The Last Blockbuster on Earth Is Still Open
The Bend, Oregon, location is offering curbside service during the coronavirus outbreak.
The last Blockbuster on Earth is still open for business, even as the coronavirus pandemic has destroyed nearly every other kind of retailer in the country. But it’s not exactly business as usual.
Located in Bend, Oregon, next door to a take-and-bake pizza shop, the lone Blockbuster holdout is offering curbside service, and will soon reopen to the public with social distancing measures in place.
For now, customers can call in and order a movie in advance and then drive up to the store to pick it up.
“We clean ‘em, put ‘em in Ziploc bags, and when they pull up, we hand it to them,” Sandi Harding, the store’s general manager, told Commercial Observer. There’s even a copy of “Contagion” still available, a Blockbuster employee confirmed.
“They’re doing as good, if not better,” said landlord Kurt Schneiter, principal of Maverick Investments, and a big Blockbuster acolyte. “People walk in, they get a movie, they pick up a pizza; it’s the perfect date night.”
The Bend outpost became the last remaining Blockbuster in 2019, after stores closed in Perth, Australia, and Alaska. It attracts visitors from all over the country, not to mention the world, and a significant portion of their revenue comes from Blockbuster-branded merchandise. “Every time I go there, people are taking selfies,” said Teri West, who manages the property. Prior to the coronavirus, that is.
Blockbuster plans to reopen its doors to visitors soon with strict social distancing measures, Harding said, something that’s possible given the store’s size. “Now that people are getting used to social distancing, I feel safe enough to reopen with limited contact,” she said. The store will be redesigned to allow for one-way aisles, they’ll use every other register, and the number of visitors will be limited to between ten and 12 at a time.
Unlike in the hardest-hit states like New York and California, Oregon Gov. Kate Brown’s executive order mandated the shutdown of certain categories of businesses, while others can remain open if they maintain social distancing.
Harding initially kept the store open after the executive order, but people weren’t following the rules. “It was a mess. People weren’t used to it enough to know to stay apart,” she said, but things have changed quickly, and it’s become the norm to wear masks, to have spaced lines at the grocery store, and people even pause before turning in to a new aisle. “It’s like the culture has changed, so I think we can probably do it.”
“People here are nuts about social distancing,” West confirmed.
In the meantime, business has slowed at the Blockbuster. “It’s pennies in the bucket compared to what we typically make in a day,” Harding said, but she and Blockbuster’s owners wanted to be there for their customers, and keep their workers employed. “We have loyal customers and I want them to be safe, but I also recognize that they’re stuck at home, and not everyone has streaming services,” Harding said.
Even with the slowdown, the plucky success of the sole remaining Blockbuster, which is celebrating its 20th anniversary this year, is ironic in the face of the wider decimation of most non-streaming movie businesses. With theaters closed across the country indefinitely, and most major blockbuster openings pushed months, or to 2021, few theater companies will escape unscathed.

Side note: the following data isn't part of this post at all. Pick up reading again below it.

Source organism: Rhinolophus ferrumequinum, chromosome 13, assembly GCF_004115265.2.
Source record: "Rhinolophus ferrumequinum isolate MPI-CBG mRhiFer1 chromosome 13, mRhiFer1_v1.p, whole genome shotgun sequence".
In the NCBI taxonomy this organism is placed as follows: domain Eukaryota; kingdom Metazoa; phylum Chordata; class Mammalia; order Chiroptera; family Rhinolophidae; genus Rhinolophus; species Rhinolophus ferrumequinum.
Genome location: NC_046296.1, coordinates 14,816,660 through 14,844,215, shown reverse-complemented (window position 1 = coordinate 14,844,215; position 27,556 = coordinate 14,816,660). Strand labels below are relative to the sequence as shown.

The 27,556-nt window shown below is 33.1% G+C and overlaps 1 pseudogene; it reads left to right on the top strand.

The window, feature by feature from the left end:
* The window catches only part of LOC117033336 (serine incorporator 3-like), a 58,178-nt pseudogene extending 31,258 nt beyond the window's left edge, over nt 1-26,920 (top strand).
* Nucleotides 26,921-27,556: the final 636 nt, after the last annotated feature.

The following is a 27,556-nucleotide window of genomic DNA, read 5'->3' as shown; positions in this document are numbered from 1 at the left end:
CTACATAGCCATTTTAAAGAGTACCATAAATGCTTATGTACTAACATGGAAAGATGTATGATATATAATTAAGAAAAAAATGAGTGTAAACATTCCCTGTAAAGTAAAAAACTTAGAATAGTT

AMC Theaters, the largest movie theater company in the country, is facing bankruptcy after closing its 600 locations and furloughing 26,000 workers, while competitors Cinemark and Cineworld are facing similar issues. Independent theaters like Alamo Drafthouse and New York’s Film Forum have started at-home programming, and video stores are barely hanging on. Vulcan Video, a beloved video rental store in Austin, Texas, announced that it was closing for good in April, Community Impact Newspaper reported.
Schneiter, who is based in Los Angeles, confirmed that Blockbuster paid its rent for April, and says he won’t let them break up with him even if they wanted to. In fact, he has a development planned for the area after this is over. It’ll be an apartment building named — wait for it — the Blockbuster.
“The thing that’s amazing about Blockbuster,” said Schneiter. “You’re walking through the aisles, I’ll see a movie that’s a childhood favorite of mine; we just watched ‘E.T.’ with my 9-year-old. She thought it was the most fantastic movie.”
On Netflix, he said, you have to know what you’re looking for. “It’s all trapped in a sea of sameness,” he lamented.
But Blockbuster is like an instant nostalgia machine. “Walking in there, I’ll remember a movie that I’ve seen with my parents when I was 14. It brings me back,” West said.
“Or, I’ll remember the girl I saw that movie with,” Schneiter added. “And I haven’t thought of her in 40 years.”
While Blockbuster is closed to visitors for the moment, Harding has made several exemptions over the last couple weeks. In one case, an army veteran was moving from his home state of Washington to Texas, and planned to pass through Bend on the way, to see the last Blockbuster. It would be his one opportunity to do so.
He contacted Harding, and she agreed to let him in after-hours, with just the two of them in the shop keeping six feet apart. He came in, looked around, and bought a Blockbuster-emblazoned t-shirt before continuing on his way.
“That was something I could do for that person,” Harding said. “We can maintain our distance in a 4,000-square-foot store.”